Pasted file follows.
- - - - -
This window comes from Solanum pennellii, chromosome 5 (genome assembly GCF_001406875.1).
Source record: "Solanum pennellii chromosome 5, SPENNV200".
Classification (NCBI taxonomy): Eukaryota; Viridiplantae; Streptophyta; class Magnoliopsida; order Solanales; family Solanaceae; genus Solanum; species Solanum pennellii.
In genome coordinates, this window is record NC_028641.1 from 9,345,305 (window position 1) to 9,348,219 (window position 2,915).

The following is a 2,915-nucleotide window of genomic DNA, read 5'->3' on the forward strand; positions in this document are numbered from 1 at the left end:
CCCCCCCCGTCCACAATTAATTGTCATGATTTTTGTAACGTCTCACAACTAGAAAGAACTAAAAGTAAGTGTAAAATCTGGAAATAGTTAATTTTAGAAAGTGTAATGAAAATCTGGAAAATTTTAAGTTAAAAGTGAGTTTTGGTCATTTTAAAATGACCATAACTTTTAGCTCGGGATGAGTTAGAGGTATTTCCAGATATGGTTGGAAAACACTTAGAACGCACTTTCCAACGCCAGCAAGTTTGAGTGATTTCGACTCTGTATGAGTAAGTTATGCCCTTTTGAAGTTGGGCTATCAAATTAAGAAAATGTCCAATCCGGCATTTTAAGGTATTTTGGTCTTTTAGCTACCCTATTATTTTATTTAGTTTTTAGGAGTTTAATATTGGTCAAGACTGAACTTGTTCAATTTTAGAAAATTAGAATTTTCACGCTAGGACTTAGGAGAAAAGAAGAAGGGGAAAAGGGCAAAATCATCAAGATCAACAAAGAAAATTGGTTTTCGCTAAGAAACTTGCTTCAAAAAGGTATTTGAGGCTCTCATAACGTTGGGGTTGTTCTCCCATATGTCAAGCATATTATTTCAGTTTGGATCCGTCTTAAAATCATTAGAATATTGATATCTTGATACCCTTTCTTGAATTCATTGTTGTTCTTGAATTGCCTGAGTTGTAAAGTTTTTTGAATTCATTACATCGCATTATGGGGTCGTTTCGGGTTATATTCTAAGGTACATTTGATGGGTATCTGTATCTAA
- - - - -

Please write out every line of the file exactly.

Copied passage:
This window comes from Solanum pennellii, chromosome 5 (genome assembly GCF_001406875.1).
Source record: "Solanum pennellii chromosome 5, SPENNV200".
Classification (NCBI taxonomy): Eukaryota; Viridiplantae; Streptophyta; class Magnoliopsida; order Solanales; family Solanaceae; genus Solanum; species Solanum pennellii.
In genome coordinates, this window is record NC_028641.1 from 9,345,305 (window position 1) to 9,348,219 (window position 2,915).

The following is a 2,915-nucleotide window of genomic DNA, read 5'->3' on the forward strand; positions in this document are numbered from 1 at the left end:
CCCCCCCCGTCCACAATTAATTGTCATGATTTTTGTAACGTCTCACAACTAGAAAGAACTAAAAGTAAGTGTAAAATCTGGAAATAGTTAATTTTAGAAAGTGTAATGAAAATCTGGAAAATTTTAAGTTAAAAGTGAGTTTTGGTCATTTTAAAATGACCATAACTTTTAGCTCGGGATGAGTTAGAGGTATTTCCAGATATGGTTGGAAAACACTTAGAACGCACTTTCCAACGCCAGCAAGTTTGAGTGATTTCGACTCTGTATGAGTAAGTTATGCCCTTTTGAAGTTGGGCTATCAAATTAAGAAAATGTCCAATCCGGCATTTTAAGGTATTTTGGTCTTTTAGCTACCCTATTATTTTATTTAGTTTTTAGGAGTTTAATATTGGTCAAGACTGAACTTGTTCAATTTTAGAAAATTAGAATTTTCACGCTAGGACTTAGGAGAAAAGAAGAAGGGGAAAAGGGCAAAATCATCAAGATCAACAAAGAAAATTGGTTTTCGCTAAGAAACTTGCTTCAAAAAGGTATTTGAGGCTCTCATAACGTTGGGGTTGTTCTCCCATATGTCAAGCATATTATTTCAGTTTGGATCCGTCTTAAAATCATTAGAATATTGATATCTTGATACCCTTTCTTGAATTCATTGTTGTTCTTGAATTGCCTGAGTTGTAAAGTTTTTTGAATTCATTACATCGCATTATGGGGTCGTTTCGGGTTATATTCTAAGGTACATTTGATGGGTATCTGTATCTAA